You served as one of the judges for Gold House’s Gold Rush initiative, which provides economic support to Asian and AAPI-led businesses. How did you become involved with the initiative? What types of businesses stood out to you?
Gold Rush came from Gold House’s first Salon in New York City that I co-hosted with Michelle Lee of Allure to determine how we could better support Asian and AAPI founders — just as Gold House had done with films and Hollywood. Around this time, The Harvard Business Review reported that AAPIs are the least likely demographic to be promoted to management. As an AAPI founder, I knew that we could either rise up the corporate ladder — or build our own. Gold Rush was created for exactly that — helping Asian and AAPI founders provide mentorship, career-making business development opportunities, and an intimate world-class community of the most promising founders. Especially given the recent rise in anti-Asian hate crimes and the fact that AAPI businesses have been the hardest hit of any in the pandemic, our focus on sustained socioeconomic equity by investing in the next great companies — that reimagine industries, drive billions in value through IPOs, and employee tens of thousands — has never been more critical. It’s been a joy to have been involved since the beginning.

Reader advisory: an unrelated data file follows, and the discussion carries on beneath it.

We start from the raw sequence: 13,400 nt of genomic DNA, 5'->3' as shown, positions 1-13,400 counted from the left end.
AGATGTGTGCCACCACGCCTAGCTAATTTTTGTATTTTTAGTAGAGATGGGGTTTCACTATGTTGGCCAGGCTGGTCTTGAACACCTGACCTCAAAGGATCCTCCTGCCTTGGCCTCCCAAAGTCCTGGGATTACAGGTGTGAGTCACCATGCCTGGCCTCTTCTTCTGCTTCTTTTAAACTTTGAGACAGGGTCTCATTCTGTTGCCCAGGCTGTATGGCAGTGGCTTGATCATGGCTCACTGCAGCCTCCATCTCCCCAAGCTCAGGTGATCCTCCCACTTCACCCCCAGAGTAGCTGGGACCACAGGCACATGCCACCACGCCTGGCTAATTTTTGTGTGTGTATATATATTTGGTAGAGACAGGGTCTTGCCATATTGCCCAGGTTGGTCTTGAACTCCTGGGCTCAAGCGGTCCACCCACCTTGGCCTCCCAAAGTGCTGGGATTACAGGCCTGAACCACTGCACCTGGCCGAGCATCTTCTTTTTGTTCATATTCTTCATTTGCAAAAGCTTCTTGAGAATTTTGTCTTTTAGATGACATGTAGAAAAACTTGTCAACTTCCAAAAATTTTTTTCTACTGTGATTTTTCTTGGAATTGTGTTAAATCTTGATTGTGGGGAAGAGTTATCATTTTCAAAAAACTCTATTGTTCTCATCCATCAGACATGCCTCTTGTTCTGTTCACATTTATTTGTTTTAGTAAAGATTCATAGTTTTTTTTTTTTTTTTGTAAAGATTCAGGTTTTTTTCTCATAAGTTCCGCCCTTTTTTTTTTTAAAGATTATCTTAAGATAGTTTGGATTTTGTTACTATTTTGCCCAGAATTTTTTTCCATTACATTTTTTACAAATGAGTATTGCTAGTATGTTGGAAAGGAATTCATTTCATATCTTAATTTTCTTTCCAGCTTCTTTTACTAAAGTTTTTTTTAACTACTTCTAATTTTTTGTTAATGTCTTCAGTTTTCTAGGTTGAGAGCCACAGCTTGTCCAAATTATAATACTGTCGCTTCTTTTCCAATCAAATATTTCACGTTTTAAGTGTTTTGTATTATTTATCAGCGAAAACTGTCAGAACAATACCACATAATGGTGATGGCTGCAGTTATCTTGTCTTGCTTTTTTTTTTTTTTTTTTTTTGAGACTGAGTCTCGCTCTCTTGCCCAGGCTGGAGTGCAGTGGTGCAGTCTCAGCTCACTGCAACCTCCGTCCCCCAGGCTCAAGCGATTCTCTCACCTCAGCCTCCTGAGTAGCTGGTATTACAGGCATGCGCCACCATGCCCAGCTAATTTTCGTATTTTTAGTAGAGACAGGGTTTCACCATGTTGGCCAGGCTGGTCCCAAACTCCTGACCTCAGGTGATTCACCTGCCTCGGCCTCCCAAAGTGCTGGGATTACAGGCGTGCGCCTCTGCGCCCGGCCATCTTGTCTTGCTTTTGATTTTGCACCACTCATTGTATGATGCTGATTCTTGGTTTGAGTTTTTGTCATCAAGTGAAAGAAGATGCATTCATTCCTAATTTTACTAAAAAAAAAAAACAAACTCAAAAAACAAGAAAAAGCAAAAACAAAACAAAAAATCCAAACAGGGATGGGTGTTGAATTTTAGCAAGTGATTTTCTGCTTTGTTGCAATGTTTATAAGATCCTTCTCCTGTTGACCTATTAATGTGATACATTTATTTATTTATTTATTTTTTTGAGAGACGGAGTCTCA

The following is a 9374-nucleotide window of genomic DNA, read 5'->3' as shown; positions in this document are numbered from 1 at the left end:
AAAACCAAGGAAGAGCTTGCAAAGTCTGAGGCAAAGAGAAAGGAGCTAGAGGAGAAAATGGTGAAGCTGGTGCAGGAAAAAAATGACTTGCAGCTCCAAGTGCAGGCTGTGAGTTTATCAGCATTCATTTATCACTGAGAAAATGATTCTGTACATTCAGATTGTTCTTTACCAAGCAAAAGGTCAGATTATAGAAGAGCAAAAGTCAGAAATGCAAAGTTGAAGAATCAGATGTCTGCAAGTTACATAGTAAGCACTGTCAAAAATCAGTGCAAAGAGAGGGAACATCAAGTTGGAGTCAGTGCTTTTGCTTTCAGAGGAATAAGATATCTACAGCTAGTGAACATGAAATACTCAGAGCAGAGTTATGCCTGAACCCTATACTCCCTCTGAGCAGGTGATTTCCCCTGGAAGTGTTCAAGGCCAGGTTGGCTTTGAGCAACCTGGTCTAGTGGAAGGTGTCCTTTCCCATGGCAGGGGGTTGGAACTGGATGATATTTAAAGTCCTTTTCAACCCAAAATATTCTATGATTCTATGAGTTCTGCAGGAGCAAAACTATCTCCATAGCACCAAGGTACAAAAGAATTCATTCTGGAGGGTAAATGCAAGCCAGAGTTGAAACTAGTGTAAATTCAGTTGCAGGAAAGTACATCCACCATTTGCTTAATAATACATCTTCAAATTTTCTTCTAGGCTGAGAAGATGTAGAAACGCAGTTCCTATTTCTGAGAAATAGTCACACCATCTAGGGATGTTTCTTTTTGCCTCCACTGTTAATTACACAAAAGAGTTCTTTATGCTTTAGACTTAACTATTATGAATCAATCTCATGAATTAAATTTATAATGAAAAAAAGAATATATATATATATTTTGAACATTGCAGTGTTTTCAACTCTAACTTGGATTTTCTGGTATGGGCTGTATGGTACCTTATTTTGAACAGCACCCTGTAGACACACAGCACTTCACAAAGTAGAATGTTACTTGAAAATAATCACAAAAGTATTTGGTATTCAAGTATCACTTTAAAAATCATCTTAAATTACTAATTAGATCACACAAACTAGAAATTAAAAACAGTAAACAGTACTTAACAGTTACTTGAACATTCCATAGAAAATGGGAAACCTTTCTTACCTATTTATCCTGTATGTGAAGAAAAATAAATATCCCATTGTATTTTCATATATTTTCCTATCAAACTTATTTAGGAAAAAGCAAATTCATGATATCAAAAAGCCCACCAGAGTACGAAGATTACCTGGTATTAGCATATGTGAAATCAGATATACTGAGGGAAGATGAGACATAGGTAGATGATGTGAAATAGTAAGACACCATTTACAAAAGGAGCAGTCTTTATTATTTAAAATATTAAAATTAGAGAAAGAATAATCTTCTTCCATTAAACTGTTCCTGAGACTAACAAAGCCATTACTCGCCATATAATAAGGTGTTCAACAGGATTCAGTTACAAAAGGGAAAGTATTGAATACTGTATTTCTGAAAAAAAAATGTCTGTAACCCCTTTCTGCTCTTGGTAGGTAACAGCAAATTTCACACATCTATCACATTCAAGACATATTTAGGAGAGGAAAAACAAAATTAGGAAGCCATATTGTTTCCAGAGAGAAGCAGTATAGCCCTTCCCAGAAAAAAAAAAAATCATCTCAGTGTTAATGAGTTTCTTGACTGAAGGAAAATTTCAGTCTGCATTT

Our Spring 2021 cohort features incredible founders and is groundbreaking for us in many ways. Amplifying Asian and AAPI women-led businesses was a priority for us, which led to 60 percent of our cohort’s founders being female. Our programming expanded to include a new women’s track with curated workshops and mentorship chaired by Julia Gouw, long-time president of East West Bank. We are also welcoming our most diverse cohort yet (60 percent identify as East Asian, 13 percent as Southeast Asian, and 27 percent as South Asian). There is still more work to be done in uplifting Asian and AAPI-led businesses across every industry but I’m proud to be part of a venture that consistently works to champion them.